A sultry month changed the way I viewed my history. It is good that it has been reprinted

Hurray. Faber has reprinted one of the most enlightening and insufficiently praised books of the past 60 years. by Alethea Hayter A sultry month, first published in 1965, marked a new way of writing biography: a study of several connected lives, closely considered over a period of a few weeks. It changed the way I looked at history.

In June 1846, temperatures in London soared. Elizabeth Barrett and Robert Browning were planning their escape; Robert Peel resigned as prime minister; Jane and Thomas Carlyle suffered from constipation and from each other; William Macready played King Lear at the Princess Theater. And an almost forgotten painter, Benjamin Robert Haydon, slit his throat. There were a lot of big shots out there, but Hayter’s collage gives the characters the importance they had at the time, not the fame they later achieved. Haydon was then a looming figure; full of the sense of his own destiny, perpetually in debt, confused when the crowd passed his solo show to watch “Tom Thumb the Midget”, staged in Piccadilly by the circus owner Barnum.

I was stunned when I first read the book over 30 years ago – it was out of print and circled around a group of my friends as if it were samizdat. I sent a fan letter to the author and was fascinated by his life, his behavior, his penetration. Apparently fearless, precise and demanding, Aquilina lived in what she described as “a rather shady part of London” (Stockwell), had worked as a “half-ghost” and was the sister of William Hayter, a former ambassador in Moscow. Independent thinking was a sign of what might seem cut out to be an official family. Teresa called her own autobiography about her granddaughter Hayter of the bourgeoisie.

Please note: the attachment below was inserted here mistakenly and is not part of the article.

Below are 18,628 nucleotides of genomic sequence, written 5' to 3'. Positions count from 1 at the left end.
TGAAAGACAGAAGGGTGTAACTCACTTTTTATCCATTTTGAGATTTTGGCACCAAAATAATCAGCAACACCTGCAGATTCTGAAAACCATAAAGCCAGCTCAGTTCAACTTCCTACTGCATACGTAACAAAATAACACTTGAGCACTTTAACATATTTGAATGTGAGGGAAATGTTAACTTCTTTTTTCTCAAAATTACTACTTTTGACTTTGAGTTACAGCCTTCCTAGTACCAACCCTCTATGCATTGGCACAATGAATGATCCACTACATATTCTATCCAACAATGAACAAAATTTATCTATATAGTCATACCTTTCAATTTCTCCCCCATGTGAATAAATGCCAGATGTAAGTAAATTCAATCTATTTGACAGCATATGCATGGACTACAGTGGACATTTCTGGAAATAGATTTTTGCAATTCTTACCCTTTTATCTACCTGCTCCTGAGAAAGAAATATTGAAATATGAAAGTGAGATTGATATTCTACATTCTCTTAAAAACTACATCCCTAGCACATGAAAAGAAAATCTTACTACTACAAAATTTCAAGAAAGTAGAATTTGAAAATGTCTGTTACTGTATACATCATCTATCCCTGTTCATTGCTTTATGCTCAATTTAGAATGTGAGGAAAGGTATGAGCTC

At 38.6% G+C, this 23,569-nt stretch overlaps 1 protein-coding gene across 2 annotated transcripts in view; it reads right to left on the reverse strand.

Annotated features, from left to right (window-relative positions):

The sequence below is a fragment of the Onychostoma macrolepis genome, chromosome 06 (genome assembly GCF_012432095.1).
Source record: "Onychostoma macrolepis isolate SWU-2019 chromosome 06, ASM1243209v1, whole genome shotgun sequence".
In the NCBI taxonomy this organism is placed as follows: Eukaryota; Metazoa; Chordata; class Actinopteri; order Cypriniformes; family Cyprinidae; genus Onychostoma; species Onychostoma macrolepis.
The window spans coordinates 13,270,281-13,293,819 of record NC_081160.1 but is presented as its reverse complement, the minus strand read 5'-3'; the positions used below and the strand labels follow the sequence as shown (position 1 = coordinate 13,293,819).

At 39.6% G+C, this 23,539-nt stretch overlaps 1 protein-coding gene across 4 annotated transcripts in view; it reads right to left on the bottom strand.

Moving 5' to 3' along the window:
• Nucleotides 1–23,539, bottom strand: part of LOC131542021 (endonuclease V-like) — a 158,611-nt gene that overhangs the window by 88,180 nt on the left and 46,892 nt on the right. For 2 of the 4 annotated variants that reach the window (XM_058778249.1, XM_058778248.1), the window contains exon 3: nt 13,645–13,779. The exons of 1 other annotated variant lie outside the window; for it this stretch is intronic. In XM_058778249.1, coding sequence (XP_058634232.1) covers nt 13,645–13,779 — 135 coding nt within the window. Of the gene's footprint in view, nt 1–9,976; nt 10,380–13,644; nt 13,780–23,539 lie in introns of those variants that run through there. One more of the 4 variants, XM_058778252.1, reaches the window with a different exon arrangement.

Hymn to a domineering woman

Carmen Callil, who died last week, also helped change the way we, that is, human beings, some of whom are men, think and read. Not only through her work at Virago: she has also kept people alert to everyday misogyny. Soon after she was appointed to head Chatto & Windus, she taped a newspaper cut about a friend’s latest job triumph on the door of her office. The headline read: “BBC Appoints Bully Woman”.

She probably would have adapted quicker than I did to shady deals al Evening standard where for some years I was among the judges of the theatrical awards of the newspaper. Back then, when most of the theater critics were men, Georgina Brown, del Sunday post, and I was quite happy with the bottle of champagne that was given to us in lieu of a fee. Until we accidentally found out that all male judges had a case. We fixed it, but not retrospectively. So I think they still owe us.

Waiting in the wings

The Royal Margate Theater. Photograph: Wirestock, Inc./Alamy

Wandering around Margate the other day, I was surprised to stumble upon the closed Theater Royal, in the square near where John Keats was staying and around the corner from the pub where Eric Morecambe had had his wedding breakfast. It was Britain’s second oldest functioning theater (Bristol Old Vic gets the crown): Sarah Siddons appeared on its stage in the 1890s, as did Dorothea Jordan, mother of 10 children of the Duke of Clarence, later William IV; design genius and monster Edward Gordon Craig trained in his acting school.

Owned by the Thanet council, the inviting-looking theater is awaiting refurbishment and a new operator. Here is an opportunity for an ingenious organization to expand Margate’s art businesses. The number of art galleries, some the size of a painting, is impressive. Let’s add some benefits. And give the residents much needed work.

• Susannah Clapp is the theatrical critic of the Observer

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